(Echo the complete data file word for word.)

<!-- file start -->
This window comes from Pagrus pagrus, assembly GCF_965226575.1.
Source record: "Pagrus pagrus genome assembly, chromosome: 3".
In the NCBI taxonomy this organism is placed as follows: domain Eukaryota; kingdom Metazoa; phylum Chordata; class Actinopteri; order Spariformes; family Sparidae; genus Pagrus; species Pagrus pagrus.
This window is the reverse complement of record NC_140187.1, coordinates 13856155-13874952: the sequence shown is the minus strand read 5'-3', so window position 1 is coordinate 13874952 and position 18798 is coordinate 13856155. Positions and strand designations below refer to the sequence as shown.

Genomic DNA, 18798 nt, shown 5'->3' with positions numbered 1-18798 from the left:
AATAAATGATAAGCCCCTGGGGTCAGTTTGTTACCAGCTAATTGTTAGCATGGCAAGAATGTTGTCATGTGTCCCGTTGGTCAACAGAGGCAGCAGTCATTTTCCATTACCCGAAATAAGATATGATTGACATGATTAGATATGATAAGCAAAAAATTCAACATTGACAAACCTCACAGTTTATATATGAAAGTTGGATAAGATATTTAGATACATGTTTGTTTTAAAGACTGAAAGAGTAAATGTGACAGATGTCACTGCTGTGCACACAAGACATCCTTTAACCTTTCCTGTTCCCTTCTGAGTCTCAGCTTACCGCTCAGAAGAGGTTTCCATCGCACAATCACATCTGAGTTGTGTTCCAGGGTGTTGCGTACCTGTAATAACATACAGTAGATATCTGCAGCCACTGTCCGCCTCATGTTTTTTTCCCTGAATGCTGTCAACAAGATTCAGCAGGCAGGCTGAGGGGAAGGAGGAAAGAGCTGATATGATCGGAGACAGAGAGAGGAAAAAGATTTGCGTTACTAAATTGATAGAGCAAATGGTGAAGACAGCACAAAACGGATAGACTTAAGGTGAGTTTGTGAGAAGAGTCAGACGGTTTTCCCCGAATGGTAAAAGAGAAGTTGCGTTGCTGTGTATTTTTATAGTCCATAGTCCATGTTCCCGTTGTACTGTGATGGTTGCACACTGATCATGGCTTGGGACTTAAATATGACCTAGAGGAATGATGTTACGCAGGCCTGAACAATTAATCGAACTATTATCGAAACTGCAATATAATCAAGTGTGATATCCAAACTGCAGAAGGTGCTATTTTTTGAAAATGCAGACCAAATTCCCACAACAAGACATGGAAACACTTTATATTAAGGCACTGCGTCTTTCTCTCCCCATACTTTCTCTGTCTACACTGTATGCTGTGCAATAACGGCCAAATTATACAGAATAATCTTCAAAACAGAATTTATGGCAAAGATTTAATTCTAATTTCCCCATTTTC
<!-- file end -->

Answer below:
This window comes from Pagrus pagrus, assembly GCF_965226575.1.
Source record: "Pagrus pagrus genome assembly, chromosome: 3".
In the NCBI taxonomy this organism is placed as follows: domain Eukaryota; kingdom Metazoa; phylum Chordata; class Actinopteri; order Spariformes; family Sparidae; genus Pagrus; species Pagrus pagrus.
This window is the reverse complement of record NC_140187.1, coordinates 13856155-13874952: the sequence shown is the minus strand read 5'-3', so window position 1 is coordinate 13874952 and position 18798 is coordinate 13856155. Positions and strand designations below refer to the sequence as shown.

Genomic DNA, 18798 nt, shown 5'->3' with positions numbered 1-18798 from the left:
AATAAATGATAAGCCCCTGGGGTCAGTTTGTTACCAGCTAATTGTTAGCATGGCAAGAATGTTGTCATGTGTCCCGTTGGTCAACAGAGGCAGCAGTCATTTTCCATTACCCGAAATAAGATATGATTGACATGATTAGATATGATAAGCAAAAAATTCAACATTGACAAACCTCACAGTTTATATATGAAAGTTGGATAAGATATTTAGATACATGTTTGTTTTAAAGACTGAAAGAGTAAATGTGACAGATGTCACTGCTGTGCACACAAGACATCCTTTAACCTTTCCTGTTCCCTTCTGAGTCTCAGCTTACCGCTCAGAAGAGGTTTCCATCGCACAATCACATCTGAGTTGTGTTCCAGGGTGTTGCGTACCTGTAATAACATACAGTAGATATCTGCAGCCACTGTCCGCCTCATGTTTTTTTCCCTGAATGCTGTCAACAAGATTCAGCAGGCAGGCTGAGGGGAAGGAGGAAAGAGCTGATATGATCGGAGACAGAGAGAGGAAAAAGATTTGCGTTACTAAATTGATAGAGCAAATGGTGAAGACAGCACAAAACGGATAGACTTAAGGTGAGTTTGTGAGAAGAGTCAGACGGTTTTCCCCGAATGGTAAAAGAGAAGTTGCGTTGCTGTGTATTTTTATAGTCCATAGTCCATGTTCCCGTTGTACTGTGATGGTTGCACACTGATCATGGCTTGGGACTTAAATATGACCTAGAGGAATGATGTTACGCAGGCCTGAACAATTAATCGAACTATTATCGAAACTGCAATATAATCAAGTGTGATATCCAAACTGCAGAAGGTGCTATTTTTTGAAAATGCAGACCAAATTCCCACAACAAGACATGGAAACACTTTATATTAAGGCACTGCGTCTTTCTCTCCCCATACTTTCTCTGTCTACACTGTATGCTGTGCAATAACGGCCAAATTATACAGAATAATCTTCAAAACAGAATTTATGGCAAAGATTTAATTCTAATTTCCCCATTTTC